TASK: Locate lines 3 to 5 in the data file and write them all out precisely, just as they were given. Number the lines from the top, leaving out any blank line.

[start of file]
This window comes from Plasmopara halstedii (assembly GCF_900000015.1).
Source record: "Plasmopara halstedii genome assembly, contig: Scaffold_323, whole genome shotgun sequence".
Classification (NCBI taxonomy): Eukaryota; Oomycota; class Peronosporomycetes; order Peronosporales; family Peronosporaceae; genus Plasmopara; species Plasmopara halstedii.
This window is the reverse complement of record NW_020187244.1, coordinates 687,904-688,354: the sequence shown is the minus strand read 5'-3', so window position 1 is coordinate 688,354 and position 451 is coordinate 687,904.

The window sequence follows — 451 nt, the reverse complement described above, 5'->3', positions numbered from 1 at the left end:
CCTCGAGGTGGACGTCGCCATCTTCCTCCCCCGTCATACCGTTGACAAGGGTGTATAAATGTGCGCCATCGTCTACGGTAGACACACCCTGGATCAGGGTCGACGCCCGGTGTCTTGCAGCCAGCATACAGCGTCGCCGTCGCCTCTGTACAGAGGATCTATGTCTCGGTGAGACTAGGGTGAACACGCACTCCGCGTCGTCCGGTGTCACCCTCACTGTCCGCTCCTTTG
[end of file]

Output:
Classification (NCBI taxonomy): Eukaryota; Oomycota; class Peronosporomycetes; order Peronosporales; family Peronosporaceae; genus Plasmopara; species Plasmopara halstedii.
This window is the reverse complement of record NW_020187244.1, coordinates 687,904-688,354: the sequence shown is the minus strand read 5'-3', so window position 1 is coordinate 688,354 and position 451 is coordinate 687,904.

The window sequence follows — 451 nt, the reverse complement described above, 5'->3', positions numbered from 1 at the left end: